During the transition to the electric car, can we expect more innovations in combustion engines?
Combustion engines won’t die out overnight. Their efficiency is still being improved. They will remain an issue in many countries for a long time to come – even beyond Europe’s target limit of 2035. Accordingly, aspects such as downsizing and turbocharging will continue to play a role in modern combustion engines, but it will largely be possible to cover production in existing facilities with appropriate re.tooling projects.
New technology means new players on the market. How can they be reached?
Around 80 percent of battery-powered electric vehicles will come from the well-known automotive manufacturers. We’re focusing more and more on the supply chain. Knowing where the parts come from is essential for our business. Industry is increasingly assigning tasks to component suppliers at tier 2 or tier 3 level. If automotive manufacturers don’t have their own systems capability in specific areas, tier 1 suppliers handle the relevant production. For the electric drive, I presume these suppliers will play a major role in future. We have to understand the entire supply chain to make ourselves known to new players here. Of course, we also need to watch what’s going on with our existing customers.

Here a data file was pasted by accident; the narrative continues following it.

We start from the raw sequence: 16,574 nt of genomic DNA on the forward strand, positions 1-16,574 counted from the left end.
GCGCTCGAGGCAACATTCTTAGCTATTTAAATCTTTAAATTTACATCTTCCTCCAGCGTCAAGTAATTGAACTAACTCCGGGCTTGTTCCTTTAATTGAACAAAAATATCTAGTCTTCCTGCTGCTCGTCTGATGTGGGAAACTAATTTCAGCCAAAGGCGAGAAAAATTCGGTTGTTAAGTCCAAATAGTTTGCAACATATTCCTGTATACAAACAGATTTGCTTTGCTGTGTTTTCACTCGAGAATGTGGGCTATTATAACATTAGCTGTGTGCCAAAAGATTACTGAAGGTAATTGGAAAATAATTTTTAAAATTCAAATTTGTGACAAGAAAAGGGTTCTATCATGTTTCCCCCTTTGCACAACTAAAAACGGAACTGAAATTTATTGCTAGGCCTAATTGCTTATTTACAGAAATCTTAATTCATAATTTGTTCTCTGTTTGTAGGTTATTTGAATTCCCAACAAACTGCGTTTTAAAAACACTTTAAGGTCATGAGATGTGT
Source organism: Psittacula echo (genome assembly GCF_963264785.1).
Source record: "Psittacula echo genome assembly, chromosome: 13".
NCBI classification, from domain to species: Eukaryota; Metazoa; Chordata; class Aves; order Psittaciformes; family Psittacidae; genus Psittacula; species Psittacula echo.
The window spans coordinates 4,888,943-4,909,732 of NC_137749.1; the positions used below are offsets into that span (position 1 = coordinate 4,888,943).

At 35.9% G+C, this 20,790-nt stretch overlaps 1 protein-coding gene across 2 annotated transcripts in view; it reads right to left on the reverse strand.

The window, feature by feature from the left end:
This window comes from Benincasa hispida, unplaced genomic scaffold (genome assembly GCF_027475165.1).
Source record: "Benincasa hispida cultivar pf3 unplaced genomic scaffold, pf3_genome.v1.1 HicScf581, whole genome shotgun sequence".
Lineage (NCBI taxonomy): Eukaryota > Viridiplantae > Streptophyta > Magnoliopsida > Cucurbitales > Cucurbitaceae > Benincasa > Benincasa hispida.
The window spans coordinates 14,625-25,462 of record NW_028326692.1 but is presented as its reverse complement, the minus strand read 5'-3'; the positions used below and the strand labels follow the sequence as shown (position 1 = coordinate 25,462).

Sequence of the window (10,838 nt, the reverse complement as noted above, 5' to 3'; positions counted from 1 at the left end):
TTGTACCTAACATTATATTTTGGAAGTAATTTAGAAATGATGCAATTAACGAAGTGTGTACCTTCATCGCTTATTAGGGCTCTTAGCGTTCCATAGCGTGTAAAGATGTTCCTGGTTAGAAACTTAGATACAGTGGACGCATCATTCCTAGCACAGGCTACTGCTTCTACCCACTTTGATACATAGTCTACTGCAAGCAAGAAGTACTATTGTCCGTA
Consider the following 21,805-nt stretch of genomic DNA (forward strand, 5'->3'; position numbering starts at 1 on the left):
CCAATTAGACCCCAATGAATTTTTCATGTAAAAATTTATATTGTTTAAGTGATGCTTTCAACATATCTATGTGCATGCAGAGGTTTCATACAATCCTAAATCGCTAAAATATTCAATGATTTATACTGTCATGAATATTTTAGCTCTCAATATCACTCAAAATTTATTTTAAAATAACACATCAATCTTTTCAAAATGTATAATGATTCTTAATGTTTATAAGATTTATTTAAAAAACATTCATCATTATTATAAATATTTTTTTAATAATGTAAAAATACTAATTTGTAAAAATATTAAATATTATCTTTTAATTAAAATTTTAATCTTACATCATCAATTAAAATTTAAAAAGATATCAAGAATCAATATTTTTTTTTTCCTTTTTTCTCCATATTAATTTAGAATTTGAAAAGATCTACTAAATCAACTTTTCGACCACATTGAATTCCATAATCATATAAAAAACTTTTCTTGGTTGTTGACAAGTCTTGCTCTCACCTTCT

Complex tools for highly efficient production of specific parts are MAPAL’s major strength. Are they also in demand for electric vehicles?